27 September 2023

Emoji and Fax generations: Resetting the expectations

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Humanify HR* discusses the need to reset work expectations between different generations in a post-pandemic workplace with Sarah Queenan.

For young people entering the post-pandemic workplace, self-management skills such as empathy, active-learning, resilience, stress-tolerance and flexibility will be key to them having successful careers.

The World Economic Forum in the Future of Jobs Report 2020 has identified these self-management skills will be critical for young workers.

By 2025, it is estimated that up to 85 million workers globally will be displaced through shifts in the division of work between machines and humans.

For our young people, they are entering the workforce at a time of unprecedented change and they must be supported through equipping them the skills they need to succeed.

Entering the workforce can be a daunting process and young people today have the added challenge of doing this at a time when many organisations are still in recovery from the pandemic.

Managing Director of Humanify HR Consulting, Sarah Queenan said that more needs to be done to support young Australian workers as they enter the workplace, so they can build careers of purpose and meaning that is a primary motivation for young workers.

“Young workers entering our workplaces must be well prepared for the realities of the modern-day workplace and be supported with the skills they need to thrive, not just survive.

“The first few years of a young persons working life can determine the trajectory or their entire career.

“For many young workers, they will be supervised by a manager who has experienced a totally different reality in terms of both work and life to them.

“Young workers must have the ability to have empathy and understanding as to how these different experiences influence behaviour at work.

“For example, a message a young person plans to communicate using a simple emoji in 30 seconds – the manager will most likely still be rushing to the fax machine to spend hours preparing the same message.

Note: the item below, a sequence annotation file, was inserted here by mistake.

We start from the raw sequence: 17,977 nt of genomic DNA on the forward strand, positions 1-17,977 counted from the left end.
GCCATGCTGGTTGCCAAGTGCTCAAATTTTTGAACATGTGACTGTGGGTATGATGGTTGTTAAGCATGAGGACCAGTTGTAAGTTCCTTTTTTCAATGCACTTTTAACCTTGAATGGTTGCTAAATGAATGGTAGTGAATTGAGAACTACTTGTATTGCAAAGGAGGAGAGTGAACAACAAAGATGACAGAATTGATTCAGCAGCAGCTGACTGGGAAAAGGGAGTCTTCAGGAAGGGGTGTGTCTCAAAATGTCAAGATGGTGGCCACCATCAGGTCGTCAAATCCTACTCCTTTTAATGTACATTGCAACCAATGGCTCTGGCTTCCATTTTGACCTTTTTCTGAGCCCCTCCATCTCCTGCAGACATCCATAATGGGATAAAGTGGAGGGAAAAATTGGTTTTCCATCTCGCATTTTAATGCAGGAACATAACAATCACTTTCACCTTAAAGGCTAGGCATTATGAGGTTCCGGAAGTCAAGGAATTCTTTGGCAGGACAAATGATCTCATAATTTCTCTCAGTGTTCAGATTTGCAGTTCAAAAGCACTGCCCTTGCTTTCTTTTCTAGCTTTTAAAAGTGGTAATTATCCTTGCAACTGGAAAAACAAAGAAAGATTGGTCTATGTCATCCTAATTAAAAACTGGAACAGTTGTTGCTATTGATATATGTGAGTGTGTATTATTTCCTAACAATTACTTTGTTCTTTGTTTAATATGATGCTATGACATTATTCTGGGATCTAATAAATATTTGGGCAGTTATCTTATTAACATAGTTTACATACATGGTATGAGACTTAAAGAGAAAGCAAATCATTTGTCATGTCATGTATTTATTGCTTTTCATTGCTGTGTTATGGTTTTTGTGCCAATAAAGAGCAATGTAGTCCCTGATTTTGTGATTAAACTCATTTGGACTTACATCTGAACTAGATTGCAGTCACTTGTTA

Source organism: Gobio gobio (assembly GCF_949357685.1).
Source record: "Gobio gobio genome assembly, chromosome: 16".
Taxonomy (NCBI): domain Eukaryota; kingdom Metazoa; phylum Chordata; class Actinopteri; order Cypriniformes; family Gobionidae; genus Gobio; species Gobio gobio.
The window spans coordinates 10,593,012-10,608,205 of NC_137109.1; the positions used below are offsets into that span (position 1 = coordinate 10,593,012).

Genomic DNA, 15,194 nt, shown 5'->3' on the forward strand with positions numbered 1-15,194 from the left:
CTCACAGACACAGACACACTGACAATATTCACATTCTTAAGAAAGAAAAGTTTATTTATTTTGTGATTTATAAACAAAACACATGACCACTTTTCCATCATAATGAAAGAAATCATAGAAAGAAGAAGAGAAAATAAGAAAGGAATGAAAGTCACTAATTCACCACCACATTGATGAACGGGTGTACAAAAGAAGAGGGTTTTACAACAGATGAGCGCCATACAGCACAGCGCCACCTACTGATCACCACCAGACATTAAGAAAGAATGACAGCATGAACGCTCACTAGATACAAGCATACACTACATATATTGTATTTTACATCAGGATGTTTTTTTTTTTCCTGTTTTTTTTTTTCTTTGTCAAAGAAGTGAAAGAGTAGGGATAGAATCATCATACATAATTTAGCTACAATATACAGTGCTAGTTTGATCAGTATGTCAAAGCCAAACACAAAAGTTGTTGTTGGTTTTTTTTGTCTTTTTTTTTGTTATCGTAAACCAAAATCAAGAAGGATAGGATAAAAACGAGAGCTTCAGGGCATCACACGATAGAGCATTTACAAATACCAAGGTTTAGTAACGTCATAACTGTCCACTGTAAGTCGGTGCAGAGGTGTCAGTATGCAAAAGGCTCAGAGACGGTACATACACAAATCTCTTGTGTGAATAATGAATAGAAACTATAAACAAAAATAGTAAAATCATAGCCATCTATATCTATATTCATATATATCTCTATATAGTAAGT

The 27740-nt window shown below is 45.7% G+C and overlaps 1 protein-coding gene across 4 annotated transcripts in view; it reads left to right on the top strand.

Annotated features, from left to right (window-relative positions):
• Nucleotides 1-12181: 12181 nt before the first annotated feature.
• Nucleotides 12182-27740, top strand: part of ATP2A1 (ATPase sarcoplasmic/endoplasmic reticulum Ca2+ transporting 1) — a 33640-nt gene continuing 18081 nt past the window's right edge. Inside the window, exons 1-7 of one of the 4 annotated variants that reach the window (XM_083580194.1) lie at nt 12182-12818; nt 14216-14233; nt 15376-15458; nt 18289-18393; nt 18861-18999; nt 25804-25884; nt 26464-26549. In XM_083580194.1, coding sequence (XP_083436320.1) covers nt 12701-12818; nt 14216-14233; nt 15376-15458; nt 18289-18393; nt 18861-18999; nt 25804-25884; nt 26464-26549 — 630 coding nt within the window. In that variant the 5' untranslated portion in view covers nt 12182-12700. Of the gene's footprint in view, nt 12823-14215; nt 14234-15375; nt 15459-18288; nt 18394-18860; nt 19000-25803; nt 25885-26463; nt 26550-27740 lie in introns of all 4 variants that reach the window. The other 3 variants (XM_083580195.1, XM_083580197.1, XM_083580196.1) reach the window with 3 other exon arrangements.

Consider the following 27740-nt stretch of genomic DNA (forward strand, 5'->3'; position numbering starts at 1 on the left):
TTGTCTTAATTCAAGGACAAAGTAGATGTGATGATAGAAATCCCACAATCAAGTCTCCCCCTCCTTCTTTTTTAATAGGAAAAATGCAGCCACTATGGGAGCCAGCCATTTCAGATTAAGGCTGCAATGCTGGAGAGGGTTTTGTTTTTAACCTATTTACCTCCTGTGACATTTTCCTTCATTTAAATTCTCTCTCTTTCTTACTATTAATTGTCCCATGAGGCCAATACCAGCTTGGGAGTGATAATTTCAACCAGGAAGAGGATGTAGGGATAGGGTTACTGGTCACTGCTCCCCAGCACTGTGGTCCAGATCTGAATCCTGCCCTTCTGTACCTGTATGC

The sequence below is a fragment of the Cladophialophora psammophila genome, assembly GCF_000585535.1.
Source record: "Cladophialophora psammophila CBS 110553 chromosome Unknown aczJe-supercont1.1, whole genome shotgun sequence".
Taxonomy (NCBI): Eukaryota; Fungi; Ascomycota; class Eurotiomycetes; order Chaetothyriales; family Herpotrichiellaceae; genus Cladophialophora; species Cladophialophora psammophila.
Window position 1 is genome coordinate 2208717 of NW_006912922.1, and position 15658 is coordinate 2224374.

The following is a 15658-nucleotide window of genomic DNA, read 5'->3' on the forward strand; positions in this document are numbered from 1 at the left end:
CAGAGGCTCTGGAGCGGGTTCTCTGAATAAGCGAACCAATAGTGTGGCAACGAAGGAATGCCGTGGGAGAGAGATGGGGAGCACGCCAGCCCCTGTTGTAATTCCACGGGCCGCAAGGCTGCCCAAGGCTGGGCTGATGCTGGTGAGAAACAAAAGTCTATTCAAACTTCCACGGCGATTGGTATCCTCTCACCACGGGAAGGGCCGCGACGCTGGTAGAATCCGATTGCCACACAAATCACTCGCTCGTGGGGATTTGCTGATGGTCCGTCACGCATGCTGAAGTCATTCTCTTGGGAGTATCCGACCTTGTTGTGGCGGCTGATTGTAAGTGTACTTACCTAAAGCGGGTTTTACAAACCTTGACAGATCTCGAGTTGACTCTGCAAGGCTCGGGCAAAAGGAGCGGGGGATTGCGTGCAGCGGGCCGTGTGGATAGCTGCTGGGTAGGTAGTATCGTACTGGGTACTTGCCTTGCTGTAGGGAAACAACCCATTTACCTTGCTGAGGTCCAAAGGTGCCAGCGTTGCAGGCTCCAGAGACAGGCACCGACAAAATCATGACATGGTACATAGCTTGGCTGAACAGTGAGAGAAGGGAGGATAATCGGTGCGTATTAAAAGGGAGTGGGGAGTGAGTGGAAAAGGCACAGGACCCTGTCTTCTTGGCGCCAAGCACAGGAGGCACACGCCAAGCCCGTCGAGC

“Many young workers don’t even connect with the reason as to why a fax machine still exits, when email or MMS can in their view – do the same thing.

“The different experiences generations have shape the approach they take to life, and of course work.

“It is important for those working with young workers to understand these differences that exist and adapt their style to a more inclusive and flexible approach.

“When these generational differences are not well understood, it can lead to avoidable misunderstandings, conflict and confusion.

“This ultimately leads to young people having a detrimental experience of the workplace,” Ms Queenan said.

Currently reports of people who are burnt-out and dissatisfied with their jobs are appearing too regularly.

There is an opportunity to support younger people to have a more positive experience of work.

People all over the world are reevaluating the approach they take to work and career and as a result of the pandemic experience, actively selecting options will bring them more happiness, peace and life-satisfaction.

“We must leverage this reevaluation that is currently taking place to support young people who are the future of our workplaces,” Ms Queenan said.

*Humanify HR’s purpose is to make work more human to benefit people, businesses and the broader community.

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